I liked the look of one of the bikes, a Suzuki C50 Boulevard 800cc cruiser with shaft drive. I had to know for sure I’d have a bike to ride before making further bookings, so unable to make contact regarding my $200 deposit already paid, I changed to Coastline. At least they answered my e-mails promptly. So having secured a bike again, I was now in a position to go one step further, book the flights and ferry.

I read a lot on British Columbia and over a period the route started taking shape. The Inside Passage is a narrow stretch of water between Vancouver Island and the coast of BC which appealed to me. BC Ferries had a sailing on this stretch at a much more reasonable rate than the Cruise Liners sailing the same stretch of water. With the possibility of sighting whales, eagles and various other wildlife, I felt why not?

The ferry sails from Port Hardy at the northern end of Vancouver Island to Prince Rupert, which is on the mainland and only about 300 miles from the most southerly point of Alaska, a small town called Hyder! Hyder is a ghost town barely clinging on by its fingernails. It was formerly a gold-mining town in the early 1900s, but now with the mine closed awaiting the price of gold to rise, there’s not a lot happening. Great credit is due to the Hyder community, I honestly don’t know how they survive the long winters up there. Snowbound for half of the year is not my idea of paradise! But they really are a community and tend to look out for one another up there.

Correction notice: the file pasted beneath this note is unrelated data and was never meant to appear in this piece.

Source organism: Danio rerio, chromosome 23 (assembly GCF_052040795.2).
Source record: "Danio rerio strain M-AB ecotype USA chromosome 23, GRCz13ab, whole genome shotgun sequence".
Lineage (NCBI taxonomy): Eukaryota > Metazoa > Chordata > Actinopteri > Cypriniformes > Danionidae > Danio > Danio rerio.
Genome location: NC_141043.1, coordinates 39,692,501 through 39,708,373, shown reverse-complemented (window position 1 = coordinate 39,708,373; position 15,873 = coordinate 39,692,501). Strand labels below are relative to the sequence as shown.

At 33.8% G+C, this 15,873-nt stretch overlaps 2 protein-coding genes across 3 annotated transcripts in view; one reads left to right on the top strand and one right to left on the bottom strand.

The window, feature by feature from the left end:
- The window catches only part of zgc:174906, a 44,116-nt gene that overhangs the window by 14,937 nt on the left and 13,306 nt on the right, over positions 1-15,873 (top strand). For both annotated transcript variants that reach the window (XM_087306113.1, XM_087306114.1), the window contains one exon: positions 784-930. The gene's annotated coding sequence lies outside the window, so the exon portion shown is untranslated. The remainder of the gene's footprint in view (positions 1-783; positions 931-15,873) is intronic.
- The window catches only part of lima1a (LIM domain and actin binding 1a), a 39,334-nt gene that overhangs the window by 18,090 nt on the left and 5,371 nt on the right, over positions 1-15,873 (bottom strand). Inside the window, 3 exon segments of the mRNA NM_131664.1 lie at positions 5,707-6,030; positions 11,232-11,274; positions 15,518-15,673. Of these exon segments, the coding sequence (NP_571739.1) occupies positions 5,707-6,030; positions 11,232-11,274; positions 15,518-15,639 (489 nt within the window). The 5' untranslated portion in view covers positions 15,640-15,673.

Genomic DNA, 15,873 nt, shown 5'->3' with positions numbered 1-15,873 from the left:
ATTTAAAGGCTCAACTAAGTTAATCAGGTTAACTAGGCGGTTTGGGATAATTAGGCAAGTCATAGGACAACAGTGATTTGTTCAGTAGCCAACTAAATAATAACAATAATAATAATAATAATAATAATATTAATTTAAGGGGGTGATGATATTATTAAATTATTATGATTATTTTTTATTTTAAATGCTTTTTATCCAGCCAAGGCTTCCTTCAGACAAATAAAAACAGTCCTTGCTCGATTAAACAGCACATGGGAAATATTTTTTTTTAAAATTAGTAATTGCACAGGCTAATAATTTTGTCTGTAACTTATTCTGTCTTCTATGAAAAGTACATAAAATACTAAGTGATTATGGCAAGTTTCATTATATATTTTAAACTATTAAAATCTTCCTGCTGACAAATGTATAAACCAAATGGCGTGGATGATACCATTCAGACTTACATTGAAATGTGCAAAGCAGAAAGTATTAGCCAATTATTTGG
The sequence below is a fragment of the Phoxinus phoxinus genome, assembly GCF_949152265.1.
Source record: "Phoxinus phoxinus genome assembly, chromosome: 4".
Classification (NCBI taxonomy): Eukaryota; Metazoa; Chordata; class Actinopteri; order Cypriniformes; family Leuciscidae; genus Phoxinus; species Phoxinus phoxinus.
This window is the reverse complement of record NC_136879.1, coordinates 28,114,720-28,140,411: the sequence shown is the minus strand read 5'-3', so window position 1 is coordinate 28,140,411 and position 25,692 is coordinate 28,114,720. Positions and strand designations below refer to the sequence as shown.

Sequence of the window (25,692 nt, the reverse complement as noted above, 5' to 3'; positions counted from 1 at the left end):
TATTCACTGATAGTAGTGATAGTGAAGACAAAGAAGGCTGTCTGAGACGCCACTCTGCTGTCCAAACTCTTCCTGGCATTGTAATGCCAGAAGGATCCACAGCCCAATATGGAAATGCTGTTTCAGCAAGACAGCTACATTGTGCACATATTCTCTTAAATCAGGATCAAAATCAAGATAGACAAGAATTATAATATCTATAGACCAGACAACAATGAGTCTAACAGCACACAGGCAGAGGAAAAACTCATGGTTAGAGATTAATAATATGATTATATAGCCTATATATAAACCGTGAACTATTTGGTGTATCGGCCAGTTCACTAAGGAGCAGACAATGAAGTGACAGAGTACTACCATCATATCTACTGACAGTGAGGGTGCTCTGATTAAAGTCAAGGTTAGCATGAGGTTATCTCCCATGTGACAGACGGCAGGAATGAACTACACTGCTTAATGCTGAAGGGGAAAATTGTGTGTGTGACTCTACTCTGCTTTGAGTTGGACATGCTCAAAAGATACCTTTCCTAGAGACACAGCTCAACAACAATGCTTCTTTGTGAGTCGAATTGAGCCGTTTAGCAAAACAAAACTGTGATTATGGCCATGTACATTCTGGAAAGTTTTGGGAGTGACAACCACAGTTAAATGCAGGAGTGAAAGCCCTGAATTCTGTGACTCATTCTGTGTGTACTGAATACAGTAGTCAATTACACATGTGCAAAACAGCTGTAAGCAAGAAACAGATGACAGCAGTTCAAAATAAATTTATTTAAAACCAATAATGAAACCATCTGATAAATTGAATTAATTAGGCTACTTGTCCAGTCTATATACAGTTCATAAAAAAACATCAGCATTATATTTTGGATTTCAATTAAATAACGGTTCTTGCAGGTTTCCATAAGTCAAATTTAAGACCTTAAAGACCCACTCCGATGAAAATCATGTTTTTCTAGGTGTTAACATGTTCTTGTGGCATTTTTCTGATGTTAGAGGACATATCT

Two miles on the Canadian side of the border is the town of Stewart, slightly larger in population than Hyder, this has a more prosperous look about it, with a small airport and hospital; even the roads are paved, but Hyder is unique, nowhere else is like it, and the people there seem to appreciate the effort made by visitors travelling to their town, so they give them an extra friendly greeting. The pubs in town even offer to have you “Hyderised” if you are willing to have a go.